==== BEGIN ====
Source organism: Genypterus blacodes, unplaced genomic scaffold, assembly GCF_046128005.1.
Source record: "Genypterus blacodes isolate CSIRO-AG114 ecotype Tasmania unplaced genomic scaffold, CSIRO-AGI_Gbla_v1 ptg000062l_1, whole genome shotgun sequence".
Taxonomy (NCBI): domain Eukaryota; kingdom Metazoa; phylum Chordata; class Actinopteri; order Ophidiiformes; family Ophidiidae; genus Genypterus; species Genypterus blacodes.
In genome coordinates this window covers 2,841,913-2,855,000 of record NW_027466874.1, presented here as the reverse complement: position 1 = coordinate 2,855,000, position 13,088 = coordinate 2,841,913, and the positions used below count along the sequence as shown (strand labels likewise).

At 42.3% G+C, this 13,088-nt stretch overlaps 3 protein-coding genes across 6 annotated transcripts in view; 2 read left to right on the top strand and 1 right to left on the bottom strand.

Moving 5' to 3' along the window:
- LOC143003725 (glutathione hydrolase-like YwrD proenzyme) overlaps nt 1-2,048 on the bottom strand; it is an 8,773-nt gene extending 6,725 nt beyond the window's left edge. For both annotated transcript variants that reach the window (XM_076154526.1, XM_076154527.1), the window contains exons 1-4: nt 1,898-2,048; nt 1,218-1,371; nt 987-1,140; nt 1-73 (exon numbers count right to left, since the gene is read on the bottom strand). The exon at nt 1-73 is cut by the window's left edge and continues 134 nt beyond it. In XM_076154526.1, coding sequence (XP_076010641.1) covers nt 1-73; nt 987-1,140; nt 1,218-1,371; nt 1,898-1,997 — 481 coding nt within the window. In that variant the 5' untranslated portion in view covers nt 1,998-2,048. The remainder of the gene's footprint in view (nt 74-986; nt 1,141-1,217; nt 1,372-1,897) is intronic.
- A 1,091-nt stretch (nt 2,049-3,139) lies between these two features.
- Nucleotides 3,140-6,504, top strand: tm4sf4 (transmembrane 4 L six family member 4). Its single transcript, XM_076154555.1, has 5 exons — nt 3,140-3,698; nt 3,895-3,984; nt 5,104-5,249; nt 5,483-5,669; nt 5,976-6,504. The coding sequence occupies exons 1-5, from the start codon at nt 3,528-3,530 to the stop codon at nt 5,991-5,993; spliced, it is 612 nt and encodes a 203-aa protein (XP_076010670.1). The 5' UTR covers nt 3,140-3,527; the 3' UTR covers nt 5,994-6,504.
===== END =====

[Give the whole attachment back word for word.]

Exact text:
Source organism: Genypterus blacodes, unplaced genomic scaffold, assembly GCF_046128005.1.
Source record: "Genypterus blacodes isolate CSIRO-AG114 ecotype Tasmania unplaced genomic scaffold, CSIRO-AGI_Gbla_v1 ptg000062l_1, whole genome shotgun sequence".
Taxonomy (NCBI): domain Eukaryota; kingdom Metazoa; phylum Chordata; class Actinopteri; order Ophidiiformes; family Ophidiidae; genus Genypterus; species Genypterus blacodes.
In genome coordinates this window covers 2,841,913-2,855,000 of record NW_027466874.1, presented here as the reverse complement: position 1 = coordinate 2,855,000, position 13,088 = coordinate 2,841,913, and the positions used below count along the sequence as shown (strand labels likewise).

At 42.3% G+C, this 13,088-nt stretch overlaps 3 protein-coding genes across 6 annotated transcripts in view; 2 read left to right on the top strand and 1 right to left on the bottom strand.

Moving 5' to 3' along the window:
- LOC143003725 (glutathione hydrolase-like YwrD proenzyme) overlaps nt 1-2,048 on the bottom strand; it is an 8,773-nt gene extending 6,725 nt beyond the window's left edge. For both annotated transcript variants that reach the window (XM_076154526.1, XM_076154527.1), the window contains exons 1-4: nt 1,898-2,048; nt 1,218-1,371; nt 987-1,140; nt 1-73 (exon numbers count right to left, since the gene is read on the bottom strand). The exon at nt 1-73 is cut by the window's left edge and continues 134 nt beyond it. In XM_076154526.1, coding sequence (XP_076010641.1) covers nt 1-73; nt 987-1,140; nt 1,218-1,371; nt 1,898-1,997 — 481 coding nt within the window. In that variant the 5' untranslated portion in view covers nt 1,998-2,048. The remainder of the gene's footprint in view (nt 74-986; nt 1,141-1,217; nt 1,372-1,897) is intronic.
- A 1,091-nt stretch (nt 2,049-3,139) lies between these two features.
- Nucleotides 3,140-6,504, top strand: tm4sf4 (transmembrane 4 L six family member 4). Its single transcript, XM_076154555.1, has 5 exons — nt 3,140-3,698; nt 3,895-3,984; nt 5,104-5,249; nt 5,483-5,669; nt 5,976-6,504. The coding sequence occupies exons 1-5, from the start codon at nt 3,528-3,530 to the stop codon at nt 5,991-5,993; spliced, it is 612 nt and encodes a 203-aa protein (XP_076010670.1). The 5' UTR covers nt 3,140-3,527; the 3' UTR covers nt 5,994-6,504.